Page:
Celeste - i've done 36 hours on the smoker and I've done 2-3 hours slow in my oven. This is the best ( and fastest) oven method I've tried! I always use a pork butt - boneless will go faster. In the oven I do a cuban/puerto rican style pork roast in a covered roasting pan. Lots of salt and pepper on the meat, garlic slices inserted in the meat (or just cut cloves around works as good.) Fat side up surround the roast with a mix of lime juice, vinegar, pickled jalapenos and water (there should be liquid about 2/3 of the way up. Diced tomatoes with chilies are a good addition also) Cover and cook at 275-300 for about 2-3 hours until very tender. Remove cover and cook another 1/2 hour to 45 minutes just to crisp the fat and get somne texture.
Now it's ready to pull (or chunk) and mix with your favorite BBQ sauce. (That's if there's anything left after you begin eating it the way it is now!!) I've learned to do 2 or 3 at a time for this reason. :)
This was written by my partner, Bruce. It's basically the same recipe from one of the cooking shows on the Food Network. However, being a true Southerner, born and raised in North Carolina, I can assure you the taste is authentic.
This pork is used with the cider vinegar BBQ sauce and the spicy slaw to make a classic southern pulled pork sandwich on a bun. I like to serve open faced on a good sour dough bread, sliced. Kevin & I make it on the weekend and we have a delicious lunch for part of the week.
3 tablespoons paprika
1 tablespoon garlic powder
1 tablespoon brown sugar
1 tablespoon dry mustard
3 tablespoons coarse salt
1 (5 to 7 pound) pork roast, preferably shoulder or Boston butt
Mix the paprika, garlic power, brown sugar, dry mustard, and salt together in a small bowl. Rub the spice blend all over the pork and marinate for as long as you have time for, as little as 1 hour or up to overnight, covered, in the refrigerator.
Preheat the oven to 300 degrees F.
Put the pork on a rack in a roasting pan and bake for about 6 to 7 hours. Basically, roast the pork until it's falling apart (most important) and an instant-read thermometer inserted into the thickest part registers 170 degrees F.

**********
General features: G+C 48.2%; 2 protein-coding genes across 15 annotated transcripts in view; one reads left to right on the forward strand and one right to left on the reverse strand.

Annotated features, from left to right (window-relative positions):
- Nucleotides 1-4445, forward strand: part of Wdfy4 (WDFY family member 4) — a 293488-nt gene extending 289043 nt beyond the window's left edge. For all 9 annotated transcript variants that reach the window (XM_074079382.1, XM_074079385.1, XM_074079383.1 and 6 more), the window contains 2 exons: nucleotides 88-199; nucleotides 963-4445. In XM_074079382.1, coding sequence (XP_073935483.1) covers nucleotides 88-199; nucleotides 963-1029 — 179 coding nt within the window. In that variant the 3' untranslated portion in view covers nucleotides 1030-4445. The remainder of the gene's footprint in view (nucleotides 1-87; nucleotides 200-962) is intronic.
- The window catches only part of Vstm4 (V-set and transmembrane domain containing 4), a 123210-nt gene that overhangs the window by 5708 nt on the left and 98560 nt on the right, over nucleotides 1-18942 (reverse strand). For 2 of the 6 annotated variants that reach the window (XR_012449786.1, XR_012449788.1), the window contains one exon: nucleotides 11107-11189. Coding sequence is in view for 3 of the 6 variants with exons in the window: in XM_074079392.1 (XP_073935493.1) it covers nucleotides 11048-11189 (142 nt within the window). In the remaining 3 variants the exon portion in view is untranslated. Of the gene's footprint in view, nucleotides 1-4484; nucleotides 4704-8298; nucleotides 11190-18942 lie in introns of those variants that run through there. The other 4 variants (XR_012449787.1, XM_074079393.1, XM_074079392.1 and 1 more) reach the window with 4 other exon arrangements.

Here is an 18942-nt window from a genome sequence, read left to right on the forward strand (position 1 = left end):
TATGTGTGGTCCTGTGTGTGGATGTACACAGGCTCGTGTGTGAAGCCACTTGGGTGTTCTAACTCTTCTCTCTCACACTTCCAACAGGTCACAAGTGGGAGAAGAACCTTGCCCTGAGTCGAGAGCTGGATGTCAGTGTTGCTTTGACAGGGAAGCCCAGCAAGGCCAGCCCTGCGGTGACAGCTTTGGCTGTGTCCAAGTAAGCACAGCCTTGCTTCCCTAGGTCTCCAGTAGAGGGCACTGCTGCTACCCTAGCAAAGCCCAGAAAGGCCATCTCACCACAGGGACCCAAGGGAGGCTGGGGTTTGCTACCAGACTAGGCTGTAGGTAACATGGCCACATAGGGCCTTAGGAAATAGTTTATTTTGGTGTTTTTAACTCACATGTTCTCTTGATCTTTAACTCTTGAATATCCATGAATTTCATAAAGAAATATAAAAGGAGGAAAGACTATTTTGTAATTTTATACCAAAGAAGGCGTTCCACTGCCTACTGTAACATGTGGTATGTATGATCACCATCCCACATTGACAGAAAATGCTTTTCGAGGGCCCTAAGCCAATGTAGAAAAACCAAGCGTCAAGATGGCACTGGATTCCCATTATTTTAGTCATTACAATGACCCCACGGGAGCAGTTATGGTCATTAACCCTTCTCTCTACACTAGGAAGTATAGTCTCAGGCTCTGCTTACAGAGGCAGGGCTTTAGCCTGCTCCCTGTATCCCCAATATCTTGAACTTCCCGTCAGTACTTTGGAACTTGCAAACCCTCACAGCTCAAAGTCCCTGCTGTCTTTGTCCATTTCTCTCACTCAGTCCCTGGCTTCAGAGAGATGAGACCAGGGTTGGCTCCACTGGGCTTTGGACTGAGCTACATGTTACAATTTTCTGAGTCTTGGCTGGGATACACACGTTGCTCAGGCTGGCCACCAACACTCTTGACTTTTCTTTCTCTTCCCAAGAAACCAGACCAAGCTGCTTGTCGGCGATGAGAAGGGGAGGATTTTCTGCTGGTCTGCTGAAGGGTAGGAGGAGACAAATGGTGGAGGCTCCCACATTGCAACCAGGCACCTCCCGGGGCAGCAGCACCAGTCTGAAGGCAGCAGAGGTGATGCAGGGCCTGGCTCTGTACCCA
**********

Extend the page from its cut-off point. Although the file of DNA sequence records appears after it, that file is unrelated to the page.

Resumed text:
Remove the pork roast from the oven and transfer to a large platter. Allow the meat to rest for about 10 minutes. While still warm, take 2 forks and "pull" the meat to form shreds. Using the 2 forks, shred the pork by steadying the meat with 1 fork and pulling it away with the other. Put the shredded pork in a bowl. Pour 1/2 of the barbecue sauce (see below) on the shredded pork and mix well to coat.
May be served by spooning the pulled pork mixture onto the bottom 1/2 of a firm hamburger bun, and toping with the spicy slaw (see below). Serve with pickle spears and the remaining sauce on the side. Or, as I prefer, place a 1 inch thick slice of your favorite sour dough bread on a plate, top with pulled pork, a little of the leftover BBQ sauce and top with the spicy slaw and eat with a knife and fork.
Cider Vinegar Barbecue Sauce:
1 ½ cups cider vinegar
1 cup yellow or brown mustard
1 cup ketchup
½ cup packed brown sugar
3 garlic cloves, smashed and chopped (or more to taste)
1 teaspoon salt
2 teaspoons cayenne (or more to taste)
½ teaspoon freshly ground black pepper
Combine all ingredients in a saucepan over medium heat. Simmer gently, stirring, for 15-20 minutes until the sugar dissolves and it is somewhat thickened.
1 head green cabbage, shredded
2 carrots, grated
1 red onion, halved pole to pole, thinly sliced
2 green onions, chopped
1 red chile, sliced
1 ½ cups mayonnaise
¼ cup Creole mustard
1 tablespoon cider vinegar
1 lemon, juiced
1 teaspoon celery seed
Several dashes hot sauce
Kosher salt and freshly ground black pepper
Combine the cabbage, carrot, red onion, green onions, and chile in a large bowl. In another bowl, mix the mayonnaise, mustard, vinegar, lemon juice, and sugar; stirring to incorporate. Pour the dressing over the cabbage mixture and toss gently to mix. Season the cole slaw with celery seed, hot sauce, salt, and pepper. Chill for 2 hours in refrigerator before serving.
You need a pork butt, preferably bone-in. Then get a rub, either simple (salt & pepper) or complicated (S&P, cayenne, brown/turbinado sugar, garlic powder, onion powder, cumin...let your individual tastes guide you). Liberally coat your butt with the rub, and let it sit for a few hours (or overnight) in the fridge. Put the butt on a rack in a roasting pan, and then put it in a 250F oven. When the meat temperature is 190F (taken at the thickest part, but not in fat nor on bone, but you knew that already), take it out and let it rest for about 15 minutes. If you don't have a good meat thermometer, try pulling the bone out of the butt...if it comes out cleanly, you're good to go. Then go at it with a couple of forks to pull/shred it. Serve with your favorite sauce on the side.
Plan on taking several hours...8-10 is not out of the ordinary. The meat will be cooked and edible much sooner, of course, but it won't be PULLABLE until it reaches 190F.
I grew up in central PA and pork "barbeque" is what I remember best. (Shredded... on a bun...) I've found a recipe that I can do for just my husband and me using a pork loin. Pretty good except I can't find a sauce receipe that does not include ketchup. "Back home" there was no hint of tomato. Vinegar.... pickles? I'd love to hear from someone who has the secret recipe!
I cooked a cuban-style pulled pork earlier this year that turned out really nicely. You won't have the smoke but otherwise very tasty. Here's a recipe that I worked from. Just shred pork with a couple forks after its done.
ps: you'll want to make a mojo sauce to go with this for the real cuban flavor. I suspect I used the one from Steven Reichlen's Barbecue Bible